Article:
How to Keep Your Baby Safe In Summer Heat

Summer heat has arrived which means hydration, proper clothing, shade, and sunscreen are now becoming essential. Babies are very sensitive when it comes to heat, and as a result, are susceptible to high body temperature which can be life-threatening! Dehydration, heat rash, heat exhaustion, and ultimately heat stroke are dangers for your baby that you need to be aware of as the temperatures rise during these summer months; however, the following tips will help you prevent those from occurring.

Preventing Dehydration

When you are hot and thirsty, you can get up and get something cool to drink…your baby cannot, so it is up to you to keep him/her properly hydrated on a regular basis, and even more so, on a hot day. If you feed your baby formula, you need to give him/her some extra formula or small amounts of cool boiled water to quench their thirst and keep them properly hydrated. If you breastfeed your baby, they will do fine without water, even in hot, steamy weather. Believe it or not, breastfeeding is the best way to prevent dehydration in your infant. Today’s Parent states your breast milk is made up of 80% water and contains all the right levels of sugars, salt, and minerals to prevent dehydration and keep them properly hydrated. A few signs of dehydration to look out for would include

  • dry mouth or tongue
  • less wet diapers a day
  • dark yellow or smelly pee
  • flushed face
  • eyes and soft spot appear sunken
  • restlessness.

If you think your baby is dehydrated and is showing any of these signs, call your doctor immediately because your babies’ core temperature can rise rapidly which puts them at an increased risk for heat exhaustion, and even worse, heat stroke!

Keeping Cool

Effective ways you can keep your baby cool include:

  • Dressing your baby in light clothing like a onesie, t – shirt, or just a diaper
  • Regularly wiping down your baby with a luke warm cloth to prevent heat rash from sweating
  • Applying baby powder after wipe downs aids in keeping your baby cool and dry
  • Having your baby sleep in the coolest part of the house on the hottest days
  • If you don’t have air-conditioning, using a fan to help circulate the air (Do not point it directly at your baby)
  • Avoiding travel when it is hot (If travel is necessary, do it early in the day)
  • Keeping your baby away from direct sunlight
  • If it is really hot and humid out, avoiding going outside altogether…that’s best for you and your baby.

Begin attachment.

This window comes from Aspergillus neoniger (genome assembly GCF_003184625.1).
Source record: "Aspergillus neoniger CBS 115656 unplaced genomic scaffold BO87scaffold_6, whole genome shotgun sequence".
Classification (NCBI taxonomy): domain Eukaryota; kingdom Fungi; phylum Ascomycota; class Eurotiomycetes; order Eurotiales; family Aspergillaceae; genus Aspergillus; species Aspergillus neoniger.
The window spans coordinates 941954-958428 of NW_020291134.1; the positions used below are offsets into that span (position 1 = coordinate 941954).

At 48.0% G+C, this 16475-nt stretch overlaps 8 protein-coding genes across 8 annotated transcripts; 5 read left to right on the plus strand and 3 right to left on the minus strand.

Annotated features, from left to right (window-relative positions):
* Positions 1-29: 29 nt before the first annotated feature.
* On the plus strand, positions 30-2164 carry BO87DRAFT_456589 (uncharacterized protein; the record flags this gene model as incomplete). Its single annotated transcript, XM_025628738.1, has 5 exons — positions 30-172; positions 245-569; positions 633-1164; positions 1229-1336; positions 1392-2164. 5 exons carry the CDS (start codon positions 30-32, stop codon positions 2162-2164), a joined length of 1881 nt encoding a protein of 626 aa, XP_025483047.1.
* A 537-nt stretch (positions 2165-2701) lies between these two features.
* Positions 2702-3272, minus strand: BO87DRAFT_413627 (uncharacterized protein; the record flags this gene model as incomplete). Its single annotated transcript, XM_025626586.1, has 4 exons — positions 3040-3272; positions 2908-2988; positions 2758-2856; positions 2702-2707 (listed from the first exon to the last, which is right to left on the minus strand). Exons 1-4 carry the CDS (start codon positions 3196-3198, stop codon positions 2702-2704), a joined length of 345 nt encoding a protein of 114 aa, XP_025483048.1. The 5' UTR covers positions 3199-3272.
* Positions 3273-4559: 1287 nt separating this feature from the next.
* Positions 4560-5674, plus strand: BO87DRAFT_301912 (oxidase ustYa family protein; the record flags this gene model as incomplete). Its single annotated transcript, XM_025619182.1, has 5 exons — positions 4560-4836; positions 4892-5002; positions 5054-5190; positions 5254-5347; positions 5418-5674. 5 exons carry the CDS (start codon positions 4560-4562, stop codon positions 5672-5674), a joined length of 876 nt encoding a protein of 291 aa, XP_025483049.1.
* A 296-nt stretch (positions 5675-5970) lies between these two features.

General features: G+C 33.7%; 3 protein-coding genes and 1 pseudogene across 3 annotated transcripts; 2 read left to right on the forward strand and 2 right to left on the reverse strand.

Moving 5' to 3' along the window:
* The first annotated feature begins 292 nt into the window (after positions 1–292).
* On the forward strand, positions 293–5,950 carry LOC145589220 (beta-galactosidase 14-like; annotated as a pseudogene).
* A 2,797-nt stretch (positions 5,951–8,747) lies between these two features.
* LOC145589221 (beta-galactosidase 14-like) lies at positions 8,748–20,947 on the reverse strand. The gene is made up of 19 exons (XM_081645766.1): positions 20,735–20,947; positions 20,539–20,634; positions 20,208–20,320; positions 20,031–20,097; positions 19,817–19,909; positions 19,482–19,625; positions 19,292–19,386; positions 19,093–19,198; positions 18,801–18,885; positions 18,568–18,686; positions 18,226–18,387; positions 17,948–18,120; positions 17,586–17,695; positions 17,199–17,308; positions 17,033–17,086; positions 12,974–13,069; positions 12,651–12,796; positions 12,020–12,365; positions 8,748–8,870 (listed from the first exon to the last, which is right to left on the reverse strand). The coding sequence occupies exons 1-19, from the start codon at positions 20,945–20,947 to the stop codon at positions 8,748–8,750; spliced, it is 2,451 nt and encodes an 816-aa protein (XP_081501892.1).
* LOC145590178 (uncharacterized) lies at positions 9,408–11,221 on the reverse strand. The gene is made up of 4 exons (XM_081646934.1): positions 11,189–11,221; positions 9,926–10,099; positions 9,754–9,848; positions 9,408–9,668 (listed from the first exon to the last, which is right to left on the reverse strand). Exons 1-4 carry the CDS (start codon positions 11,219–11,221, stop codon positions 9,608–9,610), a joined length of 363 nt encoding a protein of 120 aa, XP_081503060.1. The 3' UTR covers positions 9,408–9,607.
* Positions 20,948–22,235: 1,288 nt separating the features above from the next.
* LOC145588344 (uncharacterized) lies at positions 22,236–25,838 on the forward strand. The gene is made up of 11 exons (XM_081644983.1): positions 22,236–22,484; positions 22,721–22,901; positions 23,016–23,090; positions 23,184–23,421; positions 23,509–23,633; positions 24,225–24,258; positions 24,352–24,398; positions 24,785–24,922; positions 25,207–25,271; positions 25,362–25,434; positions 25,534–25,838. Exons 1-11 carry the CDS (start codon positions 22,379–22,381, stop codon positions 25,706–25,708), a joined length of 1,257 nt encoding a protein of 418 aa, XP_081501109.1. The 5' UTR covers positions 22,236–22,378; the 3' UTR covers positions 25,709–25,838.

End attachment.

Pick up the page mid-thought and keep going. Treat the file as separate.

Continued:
• It is extremely crucial to never under any circumstances leave your baby in a car alone. Even if the air conditioning is on in the car, safecar.gov says very clearly to never leave them alone in a car.

Heat Exhaustion and Heatstroke

Heat exhaustion is a result of your body overheating from exposure to high temperature combined with high humidity and lots of physical activity. Even if your little one isn’t walking around yet, they will still be sweating and losing water in these conditions which will cause dehydration and high body temperature. Baby Center states if your baby is showing signs of heat exhaustion but it hasn’t progressed to heat stroke, bring him/her indoors — to an air conditioned room, if possible. Give him plenty of breast milk or formula and, if he/she’s 4 months or older, a little water. Although heat exhaustion is not as severe as heat stroke, it can lead to it.

Heat stroke is more severe and life-threatening. Basically, the body’s temperature rises while its ability to cool off shuts down.

Some signs of heat stroke include:

  • A temperature of 103 degrees Fahrenheit (39.4 degrees Celsius) or higher — but no sweating
  • Hot, red, dry skin
  • Rapid pulse
  • Restlessness
  • Confusion
  • Dizziness
  • Headache (which may make him irritable)
  • Vomiting
  • Rapid, shallow breathing
  • Lethargy (Your baby might not respond as strongly as usual when you call his name or tickle his skin, for example.)
  • Unconsciousness

If your baby shows any of these signs you need to call 911 immediately and undress your baby and lay him/her down in a cool spot. Cooling your baby off is the only priority until the ambulance gets there.

Source

We do not want to take away from all the carefree fun that summer brings, however, we want to make it clear that the dangers the summer heat brings are very real and it is crucial you are aware of this. Always consult your doctor if you have any questions regarding your baby’s health and/or safety. Be sure to take proper precautions and action to protect your baby from any potential dangers. Knowing you’re keeping your baby safe will give you the peace of mind to enjoy the summer fun.

Keep an eye out on our Twitter (for new blog post announcements) because we post weekly and we don’t want you to miss out on any helpful information. Until then, we’d love to hear from you so feel free to give us your feedback on our posts and share your thoughts and opinions. Are there any effective ways to protect your baby from the heat that we did not mention? Please feel free to share your ideas with us! Visit and like/follow our social media pages (Facebook, Twitter, Instagram, YouTube) with more information supporting the cause of keeping black babies alive and healthy! Take advantage of Mama Talk… get involved and join the conversation! More resources and help can be found at our website – spread the word!

 

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